Two children die in tent fire in earthquake-hit Van
VAN - Doğan News Agency
The fire spread from a coal-burning stove inside the tent, according to reports. Two siblings, Bahar Tolukan, 8, and İsmail Tolukan, 4, lost their lives in the fire. AA photo
Two children were killed and three were injured Nov. 18 in a fire in a tent in Van, which has been witnessing a mass exodus following last month’s deadly 7.2-magnitude earthquake and repeated aftershocks.
Two siblings, Bahar Tolukan, 8 and İsmail Tolukan, 4, died in the fire, while father Mehmet Tolukan, 35 and his daughter, Elif Tolukan, 7, were taken to hospital for treatment before being released, according to reports.
Mikail Tolukan, 11, was also transferred to Istanbul by plane to receive medical treatment.
The fire spread from a coal-burning stove inside the tent on the morning of Nov. 18, according to reports.
After their home was damaged in the quake, the Tolukan family set up the tent in the garden of their single story house in the village of Karpuzalan. The Oct. 23 earthquake killed more than 600 and left thousands homeless in its wake; many quake survivors have continued to live in tent cities set up after the initial temblor despite difficult weather conditions and bitter cold.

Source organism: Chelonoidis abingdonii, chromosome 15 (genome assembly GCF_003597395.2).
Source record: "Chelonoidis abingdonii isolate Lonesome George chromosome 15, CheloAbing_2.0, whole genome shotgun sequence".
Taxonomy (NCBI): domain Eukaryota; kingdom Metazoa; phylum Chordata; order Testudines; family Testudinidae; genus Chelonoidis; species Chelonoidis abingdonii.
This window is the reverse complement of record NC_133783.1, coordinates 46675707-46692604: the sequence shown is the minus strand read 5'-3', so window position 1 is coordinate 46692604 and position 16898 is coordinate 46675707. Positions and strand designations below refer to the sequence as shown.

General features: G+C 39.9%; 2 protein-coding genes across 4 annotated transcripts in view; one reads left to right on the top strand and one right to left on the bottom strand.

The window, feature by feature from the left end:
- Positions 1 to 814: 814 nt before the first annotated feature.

Van Mayoralty’s Fire Authority Director Osman Acar said there have been 15 fires in tents so far.
“A lot of people use electricity heating in their tents. Some use two or three heaters, but fires occurs when their blankets fall on the heaters,” Acar said.
“We are not telling the quake victims to not use their heaters but the heaters are the only reasons for these fires,” Acar said.
Meanwhile, the Van airport and bus terminals in the province are reported to be highly congested with many residents attempting to leave the city.
Estimates on the number of people who have left the province since the quakes began run as high as 370,000 people.
“The city’s soul left off along with the exodus. Most of those who left will not be coming back. They will run into hardships where they have immigrated and Van will never be the old Van. We could have mended our wounds much faster if we had been able to shelter people here,” said Temez Demez, the head of the Van Village Heads’ Association.